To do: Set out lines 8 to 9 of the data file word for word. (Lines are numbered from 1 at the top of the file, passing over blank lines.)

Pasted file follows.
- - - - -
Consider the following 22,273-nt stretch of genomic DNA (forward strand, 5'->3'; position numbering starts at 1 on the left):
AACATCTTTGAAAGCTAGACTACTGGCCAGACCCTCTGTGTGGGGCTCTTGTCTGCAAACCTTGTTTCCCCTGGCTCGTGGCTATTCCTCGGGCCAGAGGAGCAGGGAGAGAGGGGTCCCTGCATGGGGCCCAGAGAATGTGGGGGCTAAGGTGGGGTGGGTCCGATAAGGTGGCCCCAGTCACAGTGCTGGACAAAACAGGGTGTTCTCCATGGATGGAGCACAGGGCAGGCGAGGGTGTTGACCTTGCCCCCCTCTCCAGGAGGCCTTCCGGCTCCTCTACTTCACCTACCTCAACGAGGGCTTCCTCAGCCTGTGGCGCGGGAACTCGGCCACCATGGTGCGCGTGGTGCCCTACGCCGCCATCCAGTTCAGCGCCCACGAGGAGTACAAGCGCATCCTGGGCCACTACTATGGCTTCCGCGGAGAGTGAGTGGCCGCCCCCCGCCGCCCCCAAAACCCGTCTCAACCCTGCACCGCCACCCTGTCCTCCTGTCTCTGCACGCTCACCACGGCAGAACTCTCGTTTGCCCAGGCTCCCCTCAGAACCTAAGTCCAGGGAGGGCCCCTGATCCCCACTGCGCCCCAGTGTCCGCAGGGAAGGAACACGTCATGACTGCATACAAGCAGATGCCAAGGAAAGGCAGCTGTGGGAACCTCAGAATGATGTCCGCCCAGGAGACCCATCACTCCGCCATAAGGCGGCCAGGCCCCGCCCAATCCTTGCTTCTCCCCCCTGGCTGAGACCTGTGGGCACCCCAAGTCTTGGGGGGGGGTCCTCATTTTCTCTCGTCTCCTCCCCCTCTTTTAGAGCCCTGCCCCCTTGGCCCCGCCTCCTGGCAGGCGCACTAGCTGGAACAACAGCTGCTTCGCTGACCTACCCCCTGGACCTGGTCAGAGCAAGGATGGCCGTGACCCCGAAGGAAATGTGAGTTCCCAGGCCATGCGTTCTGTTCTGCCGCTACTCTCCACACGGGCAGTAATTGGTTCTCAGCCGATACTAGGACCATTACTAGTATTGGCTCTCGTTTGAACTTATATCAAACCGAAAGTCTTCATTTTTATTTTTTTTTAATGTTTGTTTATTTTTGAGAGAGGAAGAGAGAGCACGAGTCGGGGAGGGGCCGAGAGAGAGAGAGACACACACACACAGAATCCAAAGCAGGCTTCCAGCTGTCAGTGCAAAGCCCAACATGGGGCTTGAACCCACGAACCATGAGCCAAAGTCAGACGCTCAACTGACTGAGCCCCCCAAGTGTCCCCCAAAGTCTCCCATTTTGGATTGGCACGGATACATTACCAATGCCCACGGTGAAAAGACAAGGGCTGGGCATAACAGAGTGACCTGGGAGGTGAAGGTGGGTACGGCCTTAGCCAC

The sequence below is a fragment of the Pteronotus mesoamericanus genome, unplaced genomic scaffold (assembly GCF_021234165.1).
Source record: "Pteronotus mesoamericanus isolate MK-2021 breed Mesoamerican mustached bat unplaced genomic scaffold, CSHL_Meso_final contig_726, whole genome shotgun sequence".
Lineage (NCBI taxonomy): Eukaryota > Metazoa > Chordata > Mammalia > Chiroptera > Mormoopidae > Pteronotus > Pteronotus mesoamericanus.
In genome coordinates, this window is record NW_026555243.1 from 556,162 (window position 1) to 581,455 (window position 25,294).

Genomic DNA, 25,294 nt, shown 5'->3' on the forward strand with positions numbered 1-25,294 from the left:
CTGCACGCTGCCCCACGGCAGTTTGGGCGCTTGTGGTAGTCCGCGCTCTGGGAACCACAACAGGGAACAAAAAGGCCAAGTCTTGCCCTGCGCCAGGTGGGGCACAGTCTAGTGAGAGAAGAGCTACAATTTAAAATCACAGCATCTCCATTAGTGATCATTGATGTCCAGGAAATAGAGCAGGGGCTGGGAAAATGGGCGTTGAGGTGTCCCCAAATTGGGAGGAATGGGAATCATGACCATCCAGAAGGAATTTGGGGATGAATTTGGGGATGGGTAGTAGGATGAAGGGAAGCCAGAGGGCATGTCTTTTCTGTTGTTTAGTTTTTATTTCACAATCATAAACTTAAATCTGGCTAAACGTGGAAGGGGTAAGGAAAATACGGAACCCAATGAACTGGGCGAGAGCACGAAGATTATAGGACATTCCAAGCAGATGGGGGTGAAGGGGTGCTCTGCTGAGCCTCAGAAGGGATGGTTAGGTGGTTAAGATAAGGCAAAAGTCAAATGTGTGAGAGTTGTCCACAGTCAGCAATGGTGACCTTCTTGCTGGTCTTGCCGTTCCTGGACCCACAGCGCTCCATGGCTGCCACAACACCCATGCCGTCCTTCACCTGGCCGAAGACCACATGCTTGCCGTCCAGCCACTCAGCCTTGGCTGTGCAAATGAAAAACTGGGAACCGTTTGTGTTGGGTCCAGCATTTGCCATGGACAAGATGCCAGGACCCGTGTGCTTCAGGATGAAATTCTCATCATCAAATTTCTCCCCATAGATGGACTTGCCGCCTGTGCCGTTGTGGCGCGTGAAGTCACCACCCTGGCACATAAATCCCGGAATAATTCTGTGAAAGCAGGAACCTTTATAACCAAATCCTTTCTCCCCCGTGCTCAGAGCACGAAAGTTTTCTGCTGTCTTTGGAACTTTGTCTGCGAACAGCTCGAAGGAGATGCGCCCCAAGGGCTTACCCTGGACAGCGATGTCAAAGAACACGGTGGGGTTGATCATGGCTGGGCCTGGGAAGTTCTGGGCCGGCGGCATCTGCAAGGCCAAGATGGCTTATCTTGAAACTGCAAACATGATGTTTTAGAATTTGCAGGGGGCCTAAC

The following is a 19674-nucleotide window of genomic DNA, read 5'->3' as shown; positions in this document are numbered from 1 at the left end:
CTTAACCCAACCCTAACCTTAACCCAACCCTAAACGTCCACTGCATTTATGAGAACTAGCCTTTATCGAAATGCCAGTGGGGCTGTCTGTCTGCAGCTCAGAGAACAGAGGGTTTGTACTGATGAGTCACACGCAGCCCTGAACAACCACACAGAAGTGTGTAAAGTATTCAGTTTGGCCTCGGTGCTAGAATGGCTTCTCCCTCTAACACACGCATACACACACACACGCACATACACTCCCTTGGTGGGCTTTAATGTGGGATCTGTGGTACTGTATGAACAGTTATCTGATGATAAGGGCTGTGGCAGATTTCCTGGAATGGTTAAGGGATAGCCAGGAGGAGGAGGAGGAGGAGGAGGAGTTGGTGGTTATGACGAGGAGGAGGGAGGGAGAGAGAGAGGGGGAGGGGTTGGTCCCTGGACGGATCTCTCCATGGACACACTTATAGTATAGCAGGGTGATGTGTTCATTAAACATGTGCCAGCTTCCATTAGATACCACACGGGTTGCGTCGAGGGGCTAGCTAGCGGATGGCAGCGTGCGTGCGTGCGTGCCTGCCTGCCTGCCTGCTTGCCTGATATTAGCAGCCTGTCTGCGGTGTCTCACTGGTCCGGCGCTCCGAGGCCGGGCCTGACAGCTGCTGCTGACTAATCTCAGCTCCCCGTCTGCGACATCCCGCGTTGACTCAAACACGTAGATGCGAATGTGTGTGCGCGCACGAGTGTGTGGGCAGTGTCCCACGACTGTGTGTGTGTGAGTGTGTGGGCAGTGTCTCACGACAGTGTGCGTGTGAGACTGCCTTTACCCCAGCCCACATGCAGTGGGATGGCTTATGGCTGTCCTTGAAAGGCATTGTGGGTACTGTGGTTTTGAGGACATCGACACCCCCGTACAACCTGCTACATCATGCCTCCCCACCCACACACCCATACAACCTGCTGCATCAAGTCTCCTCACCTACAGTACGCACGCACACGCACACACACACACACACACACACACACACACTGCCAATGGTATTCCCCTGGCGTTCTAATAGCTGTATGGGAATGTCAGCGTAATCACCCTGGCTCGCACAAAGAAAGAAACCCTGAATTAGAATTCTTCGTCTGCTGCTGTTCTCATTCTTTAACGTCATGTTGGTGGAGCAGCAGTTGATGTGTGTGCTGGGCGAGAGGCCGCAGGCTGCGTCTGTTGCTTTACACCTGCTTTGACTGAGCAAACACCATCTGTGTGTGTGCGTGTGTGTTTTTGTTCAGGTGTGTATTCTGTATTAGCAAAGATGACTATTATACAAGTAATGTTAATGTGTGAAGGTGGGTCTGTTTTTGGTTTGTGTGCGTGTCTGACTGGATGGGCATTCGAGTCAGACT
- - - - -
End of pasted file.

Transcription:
CTGCACGCTGCCCCACGGCAGTTTGGGCGCTTGTGGTAGTCCGCGCTCTGGGAACCACAACAGGGAACAAAAAGGCCAAGTCTTGCCCTGCGCCAGGTGGGGCACAGTCTAGTGAGAGAAGAGCTACAATTTAAAATCACAGCATCTCCATTAGTGATCATTGATGTCCAGGAAATAGAGCAGGGGCTGGGAAAATGGGCGTTGAGGTGTCCCCAAATTGGGAGGAATGGGAATCATGACCATCCAGAAGGAATTTGGGGATGAATTTGGGGATGGGTAGTAGGATGAAGGGAAGCCAGAGGGCATGTCTTTTCTGTTGTTTAGTTTTTATTTCACAATCATAAACTTAAATCTGGCTAAACGTGGAAGGGGTAAGGAAAATACGGAACCCAATGAACTGGGCGAGAGCACGAAGATTATAGGACATTCCAAGCAGATGGGGGTGAAGGGGTGCTCTGCTGAGCCTCAGAAGGGATGGTTAGGTGGTTAAGATAAGGCAAAAGTCAAATGTGTGAGAGTTGTCCACAGTCAGCAATGGTGACCTTCTTGCTGGTCTTGCCGTTCCTGGACCCACAGCGCTCCATGGCTGCCACAACACCCATGCCGTCCTTCACCTGGCCGAAGACCACATGCTTGCCGTCCAGCCACTCAGCCTTGGCTGTGCAAATGAAAAACTGGGAACCGTTTGTGTTGGGTCCAGCATTTGCCATGGACAAGATGCCAGGACCCGTGTGCTTCAGGATGAAATTCTCATCATCAAATTTCTCCCCATAGATGGACTTGCCGCCTGTGCCGTTGTGGCGCGTGAAGTCACCACCCTGGCACATAAATCCCGGAATAATTCTGTGAAAGCAGGAACCTTTATAACCAAATCCTTTCTCCCCCGTGCTCAGAGCACGAAAGTTTTCTGCTGTCTTTGGAACTTTGTCTGCGAACAGCTCGAAGGAGATGCGCCCCAAGGGCTTACCCTGGACAGCGATGTCAAAGAACACGGTGGGGTTGATCATGGCTGGGCCTGGGAAGTTCTGGGCCGGCGGCATCTGCAAGGCCAAGATGGCTTATCTTGAAACTGCAAACATGATGTTTTAGAATTTGCAGGGGGCCTAAC

The following is a 19674-nucleotide window of genomic DNA, read 5'->3' as shown; positions in this document are numbered from 1 at the left end: